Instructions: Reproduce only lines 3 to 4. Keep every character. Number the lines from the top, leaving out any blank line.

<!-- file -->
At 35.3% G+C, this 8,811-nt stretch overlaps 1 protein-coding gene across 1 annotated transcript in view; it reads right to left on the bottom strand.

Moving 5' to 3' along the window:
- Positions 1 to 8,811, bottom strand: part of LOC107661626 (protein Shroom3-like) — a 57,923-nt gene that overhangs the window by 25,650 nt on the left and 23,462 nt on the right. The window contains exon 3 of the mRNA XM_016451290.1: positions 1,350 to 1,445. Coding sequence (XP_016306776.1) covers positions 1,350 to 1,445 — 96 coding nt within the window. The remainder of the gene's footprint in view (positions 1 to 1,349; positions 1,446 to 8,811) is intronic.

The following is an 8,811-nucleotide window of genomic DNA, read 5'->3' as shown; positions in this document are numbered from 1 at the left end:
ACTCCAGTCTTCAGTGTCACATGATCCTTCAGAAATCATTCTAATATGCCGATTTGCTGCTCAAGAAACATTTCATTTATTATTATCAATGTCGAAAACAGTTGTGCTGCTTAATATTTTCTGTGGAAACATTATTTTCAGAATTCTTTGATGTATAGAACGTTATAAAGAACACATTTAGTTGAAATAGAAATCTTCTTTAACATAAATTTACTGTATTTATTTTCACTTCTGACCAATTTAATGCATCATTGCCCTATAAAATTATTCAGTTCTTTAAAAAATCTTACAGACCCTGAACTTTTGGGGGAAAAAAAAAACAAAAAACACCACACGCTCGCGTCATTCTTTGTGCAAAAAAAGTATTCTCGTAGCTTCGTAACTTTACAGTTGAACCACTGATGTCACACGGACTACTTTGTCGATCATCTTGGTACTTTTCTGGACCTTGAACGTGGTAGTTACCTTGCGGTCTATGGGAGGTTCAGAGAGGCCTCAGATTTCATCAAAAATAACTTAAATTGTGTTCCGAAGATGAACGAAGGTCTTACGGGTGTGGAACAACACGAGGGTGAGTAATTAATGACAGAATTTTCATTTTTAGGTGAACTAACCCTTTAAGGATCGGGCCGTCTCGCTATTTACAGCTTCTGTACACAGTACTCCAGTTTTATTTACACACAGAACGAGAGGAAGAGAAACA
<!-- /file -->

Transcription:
- Positions 1 to 8,811, bottom strand: part of LOC107661626 (protein Shroom3-like) — a 57,923-nt gene that overhangs the window by 25,650 nt on the left and 23,462 nt on the right. The window contains exon 3 of the mRNA XM_016451290.1: positions 1,350 to 1,445. Coding sequence (XP_016306776.1) covers positions 1,350 to 1,445 — 96 coding nt within the window. The remainder of the gene's footprint in view (positions 1 to 1,349; positions 1,446 to 8,811) is intronic.

The following is an 8,811-nucleotide window of genomic DNA, read 5'->3' as shown; positions in this document are numbered from 1 at the left end: